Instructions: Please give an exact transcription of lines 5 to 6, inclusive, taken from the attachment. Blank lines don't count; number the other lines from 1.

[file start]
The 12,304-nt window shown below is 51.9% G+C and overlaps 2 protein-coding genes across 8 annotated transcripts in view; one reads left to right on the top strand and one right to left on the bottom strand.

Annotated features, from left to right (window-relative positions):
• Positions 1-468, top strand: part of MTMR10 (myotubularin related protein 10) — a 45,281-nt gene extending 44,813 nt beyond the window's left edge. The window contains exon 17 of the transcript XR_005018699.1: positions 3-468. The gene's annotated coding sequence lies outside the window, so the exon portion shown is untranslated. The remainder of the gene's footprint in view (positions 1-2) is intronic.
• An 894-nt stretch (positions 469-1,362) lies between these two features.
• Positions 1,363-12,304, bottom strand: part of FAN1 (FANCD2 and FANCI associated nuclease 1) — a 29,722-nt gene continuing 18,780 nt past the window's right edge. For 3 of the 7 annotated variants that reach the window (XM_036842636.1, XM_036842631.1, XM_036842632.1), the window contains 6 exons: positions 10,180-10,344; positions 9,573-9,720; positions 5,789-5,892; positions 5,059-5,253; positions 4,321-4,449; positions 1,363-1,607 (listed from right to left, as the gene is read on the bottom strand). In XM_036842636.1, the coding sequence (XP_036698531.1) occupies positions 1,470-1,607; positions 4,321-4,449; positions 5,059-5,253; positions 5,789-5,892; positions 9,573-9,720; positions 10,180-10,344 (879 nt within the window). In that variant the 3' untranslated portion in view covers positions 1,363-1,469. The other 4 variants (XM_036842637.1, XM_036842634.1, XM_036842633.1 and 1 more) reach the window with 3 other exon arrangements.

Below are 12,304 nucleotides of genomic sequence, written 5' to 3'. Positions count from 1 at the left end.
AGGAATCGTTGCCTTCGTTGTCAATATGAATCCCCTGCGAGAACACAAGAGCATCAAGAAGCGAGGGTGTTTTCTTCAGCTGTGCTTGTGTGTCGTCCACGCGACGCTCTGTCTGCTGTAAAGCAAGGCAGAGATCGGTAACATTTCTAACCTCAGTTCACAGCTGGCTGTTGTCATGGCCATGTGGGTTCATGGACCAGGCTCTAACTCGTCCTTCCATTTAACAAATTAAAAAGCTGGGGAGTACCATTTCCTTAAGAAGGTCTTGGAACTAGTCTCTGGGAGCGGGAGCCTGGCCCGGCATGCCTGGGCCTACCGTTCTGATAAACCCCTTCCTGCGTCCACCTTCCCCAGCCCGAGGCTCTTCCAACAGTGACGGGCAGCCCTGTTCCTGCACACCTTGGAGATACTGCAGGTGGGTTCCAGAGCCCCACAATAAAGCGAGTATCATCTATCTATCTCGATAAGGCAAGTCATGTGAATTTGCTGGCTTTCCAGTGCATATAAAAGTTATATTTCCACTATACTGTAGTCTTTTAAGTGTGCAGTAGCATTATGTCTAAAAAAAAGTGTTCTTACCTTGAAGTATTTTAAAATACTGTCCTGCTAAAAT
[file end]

• Positions 1,363-12,304, bottom strand: part of FAN1 (FANCD2 and FANCI associated nuclease 1) — a 29,722-nt gene continuing 18,780 nt past the window's right edge. For 3 of the 7 annotated variants that reach the window (XM_036842636.1, XM_036842631.1, XM_036842632.1), the window contains 6 exons: positions 10,180-10,344; positions 9,573-9,720; positions 5,789-5,892; positions 5,059-5,253; positions 4,321-4,449; positions 1,363-1,607 (listed from right to left, as the gene is read on the bottom strand). In XM_036842636.1, the coding sequence (XP_036698531.1) occupies positions 1,470-1,607; positions 4,321-4,449; positions 5,059-5,253; positions 5,789-5,892; positions 9,573-9,720; positions 10,180-10,344 (879 nt within the window). In that variant the 3' untranslated portion in view covers positions 1,363-1,469. The other 4 variants (XM_036842637.1, XM_036842634.1, XM_036842633.1 and 1 more) reach the window with 3 other exon arrangements.

Below are 12,304 nucleotides of genomic sequence, written 5' to 3'. Positions count from 1 at the left end.